Date of Award
Doctor of Philosophy (PhD)
Chair and Committee
The essays in this dissertation are variations on a single theme-how do legislative attempts to constrain the executive branch impact foreign policy outcomes? Conventional wisdom on US foreign policy is split. Some argue that domestic politics no longer stop "at the water's edge," and the president is constrained by Congress in foreign policy just as in domestic policy, particularly when economic interests are at stake. Others contend that Wlidavsky's "two presidencies" thesis is alive and strong, and the legislature places relatively few constraints on the president's foreign policy. My research, presented here, shows that the true relationship is much more nuanced. Placing the policy preferences of the primary political actors on a single, unidimensional scale oversimplifies the issue. In fact, Congress is concerned more with domestic policy, but foreign policy can bring substantial domestic repercussions. In trying to manage those domestic effects, Congress constrains the types of tools that the executive branch can use.
The first easy investigates Congressional oversight of the International Trade Com- mission: ITC). A sizable literature finds that members of the Congressional oversight committee have used their positions to influence ITC decisions in favor of constituents who seek trade protection. But, reviewing the history of the ITC and the legislation that governs it, I find that the oversight mechanisms put in place were insufficient to lock in this type of preference. Using and original dataset that quantifies witness testimony before the ITC, I find that previous studies have overlooked the substantial political pressure on the ITC from domestic companies that oppose trade protection, as well as from those that seek protection. The ITC remains constrained by Congress, but Congressional oversight reveals far more diverse trade preferences than previously documented in the ITC literature.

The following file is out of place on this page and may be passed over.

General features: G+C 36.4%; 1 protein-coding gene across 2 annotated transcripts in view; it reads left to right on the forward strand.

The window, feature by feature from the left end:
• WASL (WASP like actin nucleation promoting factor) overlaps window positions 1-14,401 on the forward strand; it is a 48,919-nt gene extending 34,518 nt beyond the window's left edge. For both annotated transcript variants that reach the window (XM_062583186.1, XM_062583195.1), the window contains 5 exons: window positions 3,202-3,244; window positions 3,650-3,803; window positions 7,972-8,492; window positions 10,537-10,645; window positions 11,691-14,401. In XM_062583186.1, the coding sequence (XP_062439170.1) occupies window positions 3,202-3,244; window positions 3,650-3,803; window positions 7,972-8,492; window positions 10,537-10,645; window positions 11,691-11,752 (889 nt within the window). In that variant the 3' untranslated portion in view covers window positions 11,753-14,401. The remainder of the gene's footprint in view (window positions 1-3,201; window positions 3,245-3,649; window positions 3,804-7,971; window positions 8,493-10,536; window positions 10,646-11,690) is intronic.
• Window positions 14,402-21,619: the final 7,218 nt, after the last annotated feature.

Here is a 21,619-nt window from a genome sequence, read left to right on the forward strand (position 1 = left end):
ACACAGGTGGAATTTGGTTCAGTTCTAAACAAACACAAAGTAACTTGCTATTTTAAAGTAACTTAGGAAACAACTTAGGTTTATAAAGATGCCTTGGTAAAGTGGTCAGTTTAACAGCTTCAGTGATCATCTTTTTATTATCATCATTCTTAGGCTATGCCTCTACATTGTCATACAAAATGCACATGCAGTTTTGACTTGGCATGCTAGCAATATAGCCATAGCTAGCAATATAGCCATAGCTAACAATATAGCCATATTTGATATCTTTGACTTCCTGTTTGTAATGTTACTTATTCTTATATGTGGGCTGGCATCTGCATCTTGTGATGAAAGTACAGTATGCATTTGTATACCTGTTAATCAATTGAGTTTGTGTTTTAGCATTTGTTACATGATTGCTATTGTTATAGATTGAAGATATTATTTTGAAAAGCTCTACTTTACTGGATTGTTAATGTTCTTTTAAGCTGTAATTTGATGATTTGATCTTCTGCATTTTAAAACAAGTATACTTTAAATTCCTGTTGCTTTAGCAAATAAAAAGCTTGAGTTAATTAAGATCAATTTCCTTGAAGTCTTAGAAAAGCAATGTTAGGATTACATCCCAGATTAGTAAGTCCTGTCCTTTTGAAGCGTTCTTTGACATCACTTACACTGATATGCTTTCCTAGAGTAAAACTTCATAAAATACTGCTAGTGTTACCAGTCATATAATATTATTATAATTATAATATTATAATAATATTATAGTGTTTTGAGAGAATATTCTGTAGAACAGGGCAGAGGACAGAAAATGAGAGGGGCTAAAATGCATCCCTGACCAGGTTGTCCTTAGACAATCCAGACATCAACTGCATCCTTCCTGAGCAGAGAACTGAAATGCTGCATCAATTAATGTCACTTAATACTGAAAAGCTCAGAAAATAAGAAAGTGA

The second and third essays focus on US foreign assistance policy. In the second essay, I highlight the role of foreign assistance accounts in the annual budget battles between the president and Congress. These accounts include the authorizations dictating how the foreign aid can be use and, therefore, what impact foreign assistance will have on domestic constituents. While most of the foreign aid literature focuses on which countries receive aid from the United States, that debate is less likely to be important to Congress. Using a novel dataset that records the president's request for foreign aid along with the Congressional appropriation, I am able to show that the differences between the president and Congress are much greater across the different accounts than than across the different recipients. In other words, Congress leaves the president discretion to determine where aid is sent, but retains a firm hand over how aid is spent.
Finally, in the third essay, I illustrate how the Congressional focus on foreign aid accounts constrains the use of foreign aid. I show that the allocation of foreign aid within each account is largely explained by the authorization language used for that account. Funds authorized for economic development indeed flow to countries where the economic need is greater. Funds authorized for security flow to countries where US strategic concerns predominate, regardless of economic ned. And funds authorized for political purposes respond to both types of objectives, depending on the specific purposes for which they are authorized. This goes a long way to explaining some persistent puzzles in the foreign aid literature. First, although studies using aggregated aid data find that US development aid is used for security purposes, this effect disappears when the aid is disaggregated by account. Second, previous research has shown that Republicans give more foreign aid than Democrats in the US, while across other donors, Liberals are far more supportive of foreign aid than conservatives. Using the disaggregated data, it becomes clear that the Republican generosity is not in development aid at all. Rather, Republicans seek more foreign aid than Democrats for security and political purposes.
In sum, these essays show that research on the interbranch politics of US foreign policy can benefit greatly from a closer examination of the institutional structures that constrain the political actors. This more detailed account often reveals that oversimplified explanations of the domestic politics of foreign policy are based on unfounded assumptions or omitted variables. The more interesting question is not whether the president or Congress controls US foreign policy, but how the different incentives of the two actors interact to balance domestic and foreign objectives.
Caddel, Jeremy, "Domestic Political Institutions in U.S. Foreign Policy Decision Making" (2013). All Theses and Dissertations (ETDs). 1126.